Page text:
Unlike many traditional specific-use biopharmaceutical facilities that must be constructed as fully functional and uniform
monolithic structures, modular components can be installed rapidly (weeks). This allows for just-in-time capital expenditures
to track the actual need. Modular cleanroom components usually come with validation documentation, are uniform in construction
and finish, and can be serviced (lights, filters) from outside the clean environment. This reduces validation, assembly time,
and operational cost. A lower-cost facility results in smaller depreciation allocated to an operating budget, and this can
greatly decrease the cost-of-goods. Costs associated with upstream quality control, such as in-process testing, environmental
monitoring and testing, component validation and re-validation, are not always subtracted from the upstream cost models when
reviewing transgenic technologies, but they should be.
Other innovative manufacturing approaches such as disposable process materials; outsourced raw material (buffers and media)
production; on-line, time-of-use mixing of buffers from concentrates; and fewer holding steps (tanks and piping) during the
overall manufacturing process can result in significantly lower downstream costs. Other innovations such as the development
of moderate-cost, custom affinity resins can also reduce costs. Many of these cost-saving technologies are difficult to incorporate
into traditional processes due to standardized processes required for licensed products, technology risk avoidance, and simple
inertia. On the other hand, the embryonic stage of transgenic plant protein development is well suited for the incorporation
of innovative technologies, and protein production from tobacco using CTT will benefit from such innovation.
Reduced Regulatory Risk
There is uncertainty about the level of regulatory risk because no plant-made therapeutic has yet been commercialized. The
review process, however, will follow the existing regulatory framework developed for approval of biopharmaceuticals and, separately,
genetically engineered plants. FDA and USDA issued a joint draft guidance document in September 2002, "Drugs, Biologics, and
Medical Devices Derived from Bioengineered Plants for Use in Humans and Animals,"18 providing an interpretation of the regulations and outlining the points to address when requesting product approval.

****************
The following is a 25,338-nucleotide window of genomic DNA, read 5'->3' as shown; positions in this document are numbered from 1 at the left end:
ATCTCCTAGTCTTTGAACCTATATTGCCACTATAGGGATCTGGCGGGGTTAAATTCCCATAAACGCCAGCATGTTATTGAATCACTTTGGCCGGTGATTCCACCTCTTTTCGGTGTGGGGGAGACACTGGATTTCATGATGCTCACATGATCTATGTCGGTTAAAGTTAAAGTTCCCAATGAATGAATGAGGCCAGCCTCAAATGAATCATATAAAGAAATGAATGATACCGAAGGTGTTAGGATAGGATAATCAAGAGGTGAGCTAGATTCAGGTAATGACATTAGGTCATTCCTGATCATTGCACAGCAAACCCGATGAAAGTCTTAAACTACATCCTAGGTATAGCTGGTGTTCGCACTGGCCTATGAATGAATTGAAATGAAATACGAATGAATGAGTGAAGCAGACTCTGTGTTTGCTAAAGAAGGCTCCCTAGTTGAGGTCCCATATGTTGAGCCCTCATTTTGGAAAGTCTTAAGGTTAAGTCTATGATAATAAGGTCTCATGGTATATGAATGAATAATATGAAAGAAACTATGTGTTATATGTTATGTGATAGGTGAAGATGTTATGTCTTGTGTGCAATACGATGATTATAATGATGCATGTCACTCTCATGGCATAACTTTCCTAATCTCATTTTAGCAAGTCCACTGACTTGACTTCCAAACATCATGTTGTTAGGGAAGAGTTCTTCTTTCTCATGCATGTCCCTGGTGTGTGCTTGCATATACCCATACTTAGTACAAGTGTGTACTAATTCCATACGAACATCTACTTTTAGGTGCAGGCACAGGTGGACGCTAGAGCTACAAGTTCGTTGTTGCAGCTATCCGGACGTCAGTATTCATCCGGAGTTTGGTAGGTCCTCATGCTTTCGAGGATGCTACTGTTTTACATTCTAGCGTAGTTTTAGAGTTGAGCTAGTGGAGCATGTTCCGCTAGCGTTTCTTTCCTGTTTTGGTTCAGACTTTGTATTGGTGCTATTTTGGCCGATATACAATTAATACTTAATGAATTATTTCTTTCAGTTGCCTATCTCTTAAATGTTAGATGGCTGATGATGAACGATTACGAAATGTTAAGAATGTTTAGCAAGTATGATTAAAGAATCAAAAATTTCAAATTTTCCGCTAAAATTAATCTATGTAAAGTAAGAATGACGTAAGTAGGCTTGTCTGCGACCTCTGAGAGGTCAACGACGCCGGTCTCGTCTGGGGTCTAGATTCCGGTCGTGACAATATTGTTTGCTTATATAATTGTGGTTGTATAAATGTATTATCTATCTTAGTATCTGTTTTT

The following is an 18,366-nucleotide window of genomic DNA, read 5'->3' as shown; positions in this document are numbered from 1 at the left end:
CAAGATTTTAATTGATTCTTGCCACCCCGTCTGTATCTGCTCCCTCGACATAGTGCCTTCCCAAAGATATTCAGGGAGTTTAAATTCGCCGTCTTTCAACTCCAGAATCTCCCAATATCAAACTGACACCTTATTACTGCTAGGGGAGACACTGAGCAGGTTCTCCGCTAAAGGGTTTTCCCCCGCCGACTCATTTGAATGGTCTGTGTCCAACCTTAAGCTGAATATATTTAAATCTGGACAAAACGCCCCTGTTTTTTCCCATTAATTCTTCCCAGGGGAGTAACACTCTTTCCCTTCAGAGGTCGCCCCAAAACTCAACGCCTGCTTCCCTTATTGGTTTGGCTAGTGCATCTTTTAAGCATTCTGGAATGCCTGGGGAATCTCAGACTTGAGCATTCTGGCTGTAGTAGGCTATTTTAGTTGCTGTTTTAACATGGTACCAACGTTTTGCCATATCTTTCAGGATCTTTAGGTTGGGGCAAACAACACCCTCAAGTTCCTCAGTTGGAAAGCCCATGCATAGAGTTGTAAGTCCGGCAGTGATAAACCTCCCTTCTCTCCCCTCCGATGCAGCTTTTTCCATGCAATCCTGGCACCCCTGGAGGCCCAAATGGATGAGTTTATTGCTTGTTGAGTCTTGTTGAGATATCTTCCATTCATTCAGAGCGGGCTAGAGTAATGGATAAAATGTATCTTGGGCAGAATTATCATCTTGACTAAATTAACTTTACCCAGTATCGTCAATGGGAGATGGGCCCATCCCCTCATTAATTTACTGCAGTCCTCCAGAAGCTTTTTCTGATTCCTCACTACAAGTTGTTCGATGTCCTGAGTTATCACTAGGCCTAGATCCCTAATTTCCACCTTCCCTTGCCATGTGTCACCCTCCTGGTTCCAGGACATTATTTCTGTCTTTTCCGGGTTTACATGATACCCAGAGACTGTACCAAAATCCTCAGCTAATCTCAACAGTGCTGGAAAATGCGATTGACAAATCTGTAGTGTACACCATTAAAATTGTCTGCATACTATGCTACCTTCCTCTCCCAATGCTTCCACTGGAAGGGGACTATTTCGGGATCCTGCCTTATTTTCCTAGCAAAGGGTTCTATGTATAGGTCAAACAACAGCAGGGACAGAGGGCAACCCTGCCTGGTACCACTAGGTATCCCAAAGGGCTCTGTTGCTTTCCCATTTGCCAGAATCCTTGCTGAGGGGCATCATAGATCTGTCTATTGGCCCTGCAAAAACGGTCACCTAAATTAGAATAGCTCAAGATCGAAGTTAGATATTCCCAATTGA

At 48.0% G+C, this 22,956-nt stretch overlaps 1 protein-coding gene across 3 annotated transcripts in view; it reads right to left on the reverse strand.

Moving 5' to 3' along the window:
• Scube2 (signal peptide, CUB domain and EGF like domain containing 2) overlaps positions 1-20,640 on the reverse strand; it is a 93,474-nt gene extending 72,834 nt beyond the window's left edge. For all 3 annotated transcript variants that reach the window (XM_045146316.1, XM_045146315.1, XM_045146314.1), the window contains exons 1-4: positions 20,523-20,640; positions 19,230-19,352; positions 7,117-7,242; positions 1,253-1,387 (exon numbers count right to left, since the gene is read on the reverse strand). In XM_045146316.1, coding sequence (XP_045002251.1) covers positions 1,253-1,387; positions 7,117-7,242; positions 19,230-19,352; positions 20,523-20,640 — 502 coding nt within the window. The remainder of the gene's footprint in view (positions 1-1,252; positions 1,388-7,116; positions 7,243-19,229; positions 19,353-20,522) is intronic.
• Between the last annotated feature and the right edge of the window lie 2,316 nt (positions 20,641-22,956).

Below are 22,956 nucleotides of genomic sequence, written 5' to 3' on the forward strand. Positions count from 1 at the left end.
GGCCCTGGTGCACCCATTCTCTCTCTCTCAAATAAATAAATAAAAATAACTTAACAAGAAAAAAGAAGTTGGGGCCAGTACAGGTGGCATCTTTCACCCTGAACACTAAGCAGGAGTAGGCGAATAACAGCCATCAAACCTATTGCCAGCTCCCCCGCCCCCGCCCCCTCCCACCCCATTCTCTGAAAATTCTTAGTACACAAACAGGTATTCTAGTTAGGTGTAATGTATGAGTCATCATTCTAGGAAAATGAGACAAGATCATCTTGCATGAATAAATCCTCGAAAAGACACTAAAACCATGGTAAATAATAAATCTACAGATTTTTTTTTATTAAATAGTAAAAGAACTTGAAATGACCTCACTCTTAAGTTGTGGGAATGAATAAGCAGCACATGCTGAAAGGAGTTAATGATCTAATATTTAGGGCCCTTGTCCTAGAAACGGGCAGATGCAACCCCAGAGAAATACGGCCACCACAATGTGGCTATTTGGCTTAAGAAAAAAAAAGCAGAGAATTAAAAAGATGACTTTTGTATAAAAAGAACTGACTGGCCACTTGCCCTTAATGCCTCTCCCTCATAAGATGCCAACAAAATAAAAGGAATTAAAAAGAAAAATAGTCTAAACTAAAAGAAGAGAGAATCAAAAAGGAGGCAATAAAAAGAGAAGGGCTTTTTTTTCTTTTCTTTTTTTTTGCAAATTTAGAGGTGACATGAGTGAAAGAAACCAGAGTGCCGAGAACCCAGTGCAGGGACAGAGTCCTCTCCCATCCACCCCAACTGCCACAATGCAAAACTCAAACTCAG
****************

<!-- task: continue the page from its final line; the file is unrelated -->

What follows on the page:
Confinement is a key concern in the regulation and public acceptance of genetically modified crops, particularly those expressing
pharmaceuticals and industrial proteins in food and feed crops that are not intended to be food or feed. The concern is that
the gene or tissue expressing the protein will escape during field production through pollen movement, seed dispersal, or
germination and growth of plants from released seeds in subsequent growing seasons, and will then co-mingle with food and
In a chloroplast system, the confinement risks are minimized by several inherent properties of the technology and process.
Tobacco chloroplasts are maternally inherited, thereby mitigating the risk of gene transfer via pollen to other tobacco or
compatible wild species. Because leaves are used for processing, only seed used for proliferation is required, and the seed
set is so prolific (up to one million seeds per plant) that sufficient amounts can be produced in enclosed greenhouses, eliminating
pollen and seed disbursal. In addition, leaf material is harvested prior to flowering and seed set — which eliminates the
potential for pollen movement, seed dispersal, or growth from the released seeds.
With regard to contamination of food or feed, tobacco is not grown for human food or animal feed, so it is unlikely that co-mingling
would occur. Physical isolation from tobacco grown for smoking is easily achieved because tobacco is grown only in limited
geographic areas, and with such a high-yielding system, commercial quantities of protein can be produced from a small acreage,
resulting in lower overall environmental exposure. These inherent properties of tobacco cultivation contribute to a low regulatory
risk and lead to enhanced public acceptance.3,18,19
1. Global Industry Analysts, Inc. Global Marketing Data Compendium; Rockville MD. 2003.
2. Palmer JD. Comparative organization of chloroplast genomes. Annu. Rev. Genet. 1985; 19:325-354.
3. Daniell H, Ruiz ON, Dhingra A. Chloroplast genetic engineering to improve agronomic traits. Methods in Molecular Biology 2004; 286:111-137.
4. Kumar S, Dhingra A, Daniell H. Manipulation of gene expression facilitates cotton plastid transformation of cotton by
somatic embryogenesis & maternal inheritance of transgenes. Plant Mol. Biol. 2004; in press.
5. Ruf S, Hermann M, Berger IJ, Carrer H, Bock R. Stable genetic transformation of tomato plastids and expression of a foreign
protein in fruit. Nat Biotechnol. 2001; 19:870-5.